[00:12:14] And what’s really great about that is even though those are public, they’re not an inside picture. What’s great about that is that especially for the early period of Ngo Dihn Diem’s rule, there are different political groups which have their own newspapers so you can see a political debate taking place in public, which is something that you really don’t have access to from just American archives.

Ken Best: [00:12:35] Probably misunderstood by most people is the thinking that there was just one line of thinking in the creation of policy, rather than good debate among factions within a party or a government trying to do what happens in the Senate and the Congress here of both sides on opposite ends trying to come together in the middle.

Nu-Ahn Tran: [00:12:57] It was a little more authoritarian than that, but what’s interesting is that there are actually a range of ideas and opinions, and this is far richer and far more diverse than you would know from looking at American documents. I think one of the problems actually is that, in the 1954 to 1956 period, as far as I can tell, I think people in the American embassy are not paying very close attention to daily newspapers are published in Saigon.

Ken Best: In your proposal for the research that you’re doing, you sort of begin with the CIA officer who is newly arrived and doesn’t speak Vietnamese, doesn’t speak French very well. He’s sort of in a stranger in a strange land trying to figure out what the heck is going on and he’s there representing the United States government, trying to get information to be sent back so that the government can understand what’s actually happening. And as I recall, this is on the cusp of the end of the French involvement in the beginning of the American involvement, which was actually during the Eisenhower administration. You mentioned that you were looking at policy papers in the UC, the, the discussion and the arguments back and forth. What may have surprised you about what you saw, knowing what you knew before you were able to get into the archives?

Nu-Ahn Tran: I think one of the things that really surprised me was the thinking behind what became the plebiscite of an October, 1955 against chief of state Bao Dai, who was a former emperor. Now from the American documents and just from the scholarship, we know that Ngo Dihn Diem made a decision to carry out this plebiscite that was bred in order to overthrow the chief of state who had appointed him and to make himself the next leader. But what has never been clear to me is the thinking that went on behind that until now.

[00:14:51] Even scholars who use Vietnamese language sources often use public sources. So we know a lot about the message that the regime was trying to send with its get out the vote efforts or with this propaganda, but we don’t really know why they chose plebiscite versus versus any other way of trying to overthrow one person and installing another person. And what was really interesting to me was that the position paper argued that we need to start a constitutional process and we need to start it with a plebiscite on the head of state or the head of government rather than a constituent election for an assembly to write a constitution. So if you think about it, what’s really interesting is there are legal arguments. People will make our thinking about what this means in a larger picture and not thinking, well, we just want to overthrow this guy and install another person. The complexity of this thinking was something that I didn’t necessarily anticipate.

Ken Best: Scholars tend to focus on one time period or one figure in a historic context that provides a great insight into that particular area. But as you say, you’re covering a time period that leads up to a critical point in 1963 after the assassination of John Kennedy and the escalation of the war. Where were you continue to study? Will you just dig deeper into this time period or will you try to extend it to get further context for what happened before?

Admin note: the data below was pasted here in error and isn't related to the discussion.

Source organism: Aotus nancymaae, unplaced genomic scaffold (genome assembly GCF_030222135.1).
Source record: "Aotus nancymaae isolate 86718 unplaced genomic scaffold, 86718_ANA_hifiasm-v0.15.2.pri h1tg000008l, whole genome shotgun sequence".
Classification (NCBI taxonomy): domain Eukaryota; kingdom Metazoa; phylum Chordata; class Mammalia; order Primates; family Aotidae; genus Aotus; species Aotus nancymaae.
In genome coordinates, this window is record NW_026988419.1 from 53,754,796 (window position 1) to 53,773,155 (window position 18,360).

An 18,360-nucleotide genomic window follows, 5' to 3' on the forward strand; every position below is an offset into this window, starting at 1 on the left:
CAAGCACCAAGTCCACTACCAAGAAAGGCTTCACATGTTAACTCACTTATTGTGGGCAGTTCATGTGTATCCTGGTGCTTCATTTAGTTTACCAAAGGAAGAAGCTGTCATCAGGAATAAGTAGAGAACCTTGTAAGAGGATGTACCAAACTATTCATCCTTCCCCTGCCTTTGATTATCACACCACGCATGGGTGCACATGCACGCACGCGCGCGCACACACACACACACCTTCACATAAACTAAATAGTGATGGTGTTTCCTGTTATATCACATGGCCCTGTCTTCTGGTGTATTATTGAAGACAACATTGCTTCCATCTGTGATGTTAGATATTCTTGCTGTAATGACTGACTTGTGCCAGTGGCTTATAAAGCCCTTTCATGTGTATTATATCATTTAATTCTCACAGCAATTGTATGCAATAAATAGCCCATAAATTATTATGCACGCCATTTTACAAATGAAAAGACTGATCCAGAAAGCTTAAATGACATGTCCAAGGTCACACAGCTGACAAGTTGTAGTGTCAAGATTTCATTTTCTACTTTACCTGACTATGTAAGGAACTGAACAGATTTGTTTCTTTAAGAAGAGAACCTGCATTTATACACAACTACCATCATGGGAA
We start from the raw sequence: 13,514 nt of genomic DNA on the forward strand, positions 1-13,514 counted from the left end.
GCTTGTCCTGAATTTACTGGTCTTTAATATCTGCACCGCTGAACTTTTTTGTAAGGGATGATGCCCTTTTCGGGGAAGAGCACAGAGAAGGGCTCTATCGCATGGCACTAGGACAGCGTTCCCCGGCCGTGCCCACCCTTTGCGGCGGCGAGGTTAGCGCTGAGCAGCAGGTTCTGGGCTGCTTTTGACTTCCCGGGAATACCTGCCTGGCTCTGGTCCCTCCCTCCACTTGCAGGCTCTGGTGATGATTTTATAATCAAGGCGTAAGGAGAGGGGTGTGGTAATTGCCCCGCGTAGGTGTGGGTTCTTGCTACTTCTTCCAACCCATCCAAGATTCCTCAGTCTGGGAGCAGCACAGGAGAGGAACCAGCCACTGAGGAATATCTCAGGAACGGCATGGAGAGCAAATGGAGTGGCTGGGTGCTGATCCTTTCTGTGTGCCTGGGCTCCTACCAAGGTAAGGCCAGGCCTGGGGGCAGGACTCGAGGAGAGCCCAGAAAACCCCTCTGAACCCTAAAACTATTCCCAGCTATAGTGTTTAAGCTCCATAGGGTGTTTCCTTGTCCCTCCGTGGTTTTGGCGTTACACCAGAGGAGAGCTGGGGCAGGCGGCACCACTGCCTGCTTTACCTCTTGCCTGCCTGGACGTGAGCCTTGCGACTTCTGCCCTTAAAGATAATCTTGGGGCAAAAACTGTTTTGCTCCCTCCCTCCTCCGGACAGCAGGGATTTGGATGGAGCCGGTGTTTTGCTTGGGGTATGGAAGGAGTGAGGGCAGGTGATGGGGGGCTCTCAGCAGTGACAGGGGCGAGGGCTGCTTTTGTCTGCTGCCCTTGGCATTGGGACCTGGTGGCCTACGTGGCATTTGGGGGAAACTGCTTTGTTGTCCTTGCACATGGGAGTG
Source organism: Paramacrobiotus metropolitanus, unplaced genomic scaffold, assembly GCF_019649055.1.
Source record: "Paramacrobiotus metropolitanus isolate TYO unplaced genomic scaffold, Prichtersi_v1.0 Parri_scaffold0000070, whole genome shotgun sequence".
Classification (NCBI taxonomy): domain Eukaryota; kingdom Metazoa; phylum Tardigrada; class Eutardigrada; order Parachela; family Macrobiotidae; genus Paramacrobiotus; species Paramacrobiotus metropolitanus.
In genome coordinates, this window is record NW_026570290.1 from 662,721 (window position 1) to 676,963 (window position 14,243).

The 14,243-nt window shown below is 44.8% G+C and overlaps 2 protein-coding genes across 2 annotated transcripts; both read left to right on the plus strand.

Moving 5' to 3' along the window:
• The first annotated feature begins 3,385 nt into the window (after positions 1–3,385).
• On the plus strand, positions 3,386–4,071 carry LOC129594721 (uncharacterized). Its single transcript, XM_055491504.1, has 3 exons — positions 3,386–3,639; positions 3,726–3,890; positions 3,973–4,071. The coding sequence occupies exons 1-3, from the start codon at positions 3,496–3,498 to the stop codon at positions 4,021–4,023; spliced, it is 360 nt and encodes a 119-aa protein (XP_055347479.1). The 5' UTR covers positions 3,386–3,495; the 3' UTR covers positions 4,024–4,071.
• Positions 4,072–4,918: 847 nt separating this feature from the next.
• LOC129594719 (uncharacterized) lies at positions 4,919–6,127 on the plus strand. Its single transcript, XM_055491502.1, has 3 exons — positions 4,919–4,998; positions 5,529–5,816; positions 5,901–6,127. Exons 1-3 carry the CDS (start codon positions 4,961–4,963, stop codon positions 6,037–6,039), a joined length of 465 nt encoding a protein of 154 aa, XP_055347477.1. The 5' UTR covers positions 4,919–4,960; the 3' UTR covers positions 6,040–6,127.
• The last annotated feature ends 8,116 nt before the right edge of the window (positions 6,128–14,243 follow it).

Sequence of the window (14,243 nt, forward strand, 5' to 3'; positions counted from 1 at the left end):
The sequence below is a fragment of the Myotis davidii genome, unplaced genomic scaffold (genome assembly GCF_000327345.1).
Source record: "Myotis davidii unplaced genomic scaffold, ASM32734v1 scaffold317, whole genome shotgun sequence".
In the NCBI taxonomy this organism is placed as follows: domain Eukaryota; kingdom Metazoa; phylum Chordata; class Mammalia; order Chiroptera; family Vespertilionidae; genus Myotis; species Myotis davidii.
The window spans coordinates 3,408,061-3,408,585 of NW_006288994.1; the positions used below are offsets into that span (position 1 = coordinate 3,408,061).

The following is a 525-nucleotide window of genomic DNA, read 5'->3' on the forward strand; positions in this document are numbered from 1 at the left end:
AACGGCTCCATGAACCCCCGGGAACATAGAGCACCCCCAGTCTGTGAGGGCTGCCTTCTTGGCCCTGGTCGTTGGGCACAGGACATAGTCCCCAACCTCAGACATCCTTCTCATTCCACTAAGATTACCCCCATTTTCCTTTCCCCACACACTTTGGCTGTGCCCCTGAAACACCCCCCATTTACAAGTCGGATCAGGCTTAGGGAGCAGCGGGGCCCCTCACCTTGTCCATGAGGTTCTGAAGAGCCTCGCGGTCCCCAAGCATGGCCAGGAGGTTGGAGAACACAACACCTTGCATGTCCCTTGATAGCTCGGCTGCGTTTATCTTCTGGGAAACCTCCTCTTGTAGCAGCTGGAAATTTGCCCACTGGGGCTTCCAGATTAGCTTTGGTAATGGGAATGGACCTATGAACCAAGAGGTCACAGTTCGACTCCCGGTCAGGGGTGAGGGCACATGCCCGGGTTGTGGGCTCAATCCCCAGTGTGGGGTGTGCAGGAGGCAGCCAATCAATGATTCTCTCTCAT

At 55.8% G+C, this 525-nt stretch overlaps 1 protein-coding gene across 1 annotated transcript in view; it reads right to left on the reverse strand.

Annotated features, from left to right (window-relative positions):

Nu-Ahn Tran: [00:16:21] I anticipate my next project will also be roughly about this time period, but it will examine it from a different perspective or a different aspect of it. So this book is about the relationship between different anticommunist nationalists and their debate over what the South Vietnamese government should look like. My next project will be about the relationship between anti-communists. I’m particularly interested in the government’s repression of communists in South Vietnam and anti-communism more generally in literature and art and politics.

Ken Best: What’s a bit different about this book project is that it wasn’t an extension of her graduate work as many books are when young scholars start writing. She started working on this when she got to UConn as a history professor, and she was a bit surprised at how long it took to do the work. When we spoke a few weeks ago, she was finalizing corrections to the manuscript and it is scheduled to come out next year, sometime in the spring or in the summer.

Julie Bartucca: [00:17:33] She was very engaging. That was a great interview.

Ken Best: It’s a very interesting historic moment that is still really affecting what goes on in this country many years later.

Tom Breen: That was very interesting. And what a perfect segue for Tom’s History Corner because as we record this, it is May 4th, which is the 50th anniversary as Ken noted of the Kent state shootings but there was also an outpouring of anger and protest around the country and the university of Connecticut. I got interested in this back in March when the University switched to online classes and announced there would not be a commencement ceremony, sorry, Maxine, because we did an episode on this. They in fact did not have ceremonies in 1911 and 14, but I at first assumed they didn’t have it in 1970 because a number of universities in other countries do not have graduation ceremonies in 1970 because of the outpouring of protest. However, it wasn’t the case that you’ve done as we’ll explore and does this Tom’s History Corner. On May 4th, 1970, the reaction was sort of, uh, immediate. There was a mass meeting on campus where a lot of student organizations, including the Student Senate, called for a student strike, meaning nobody would go to class.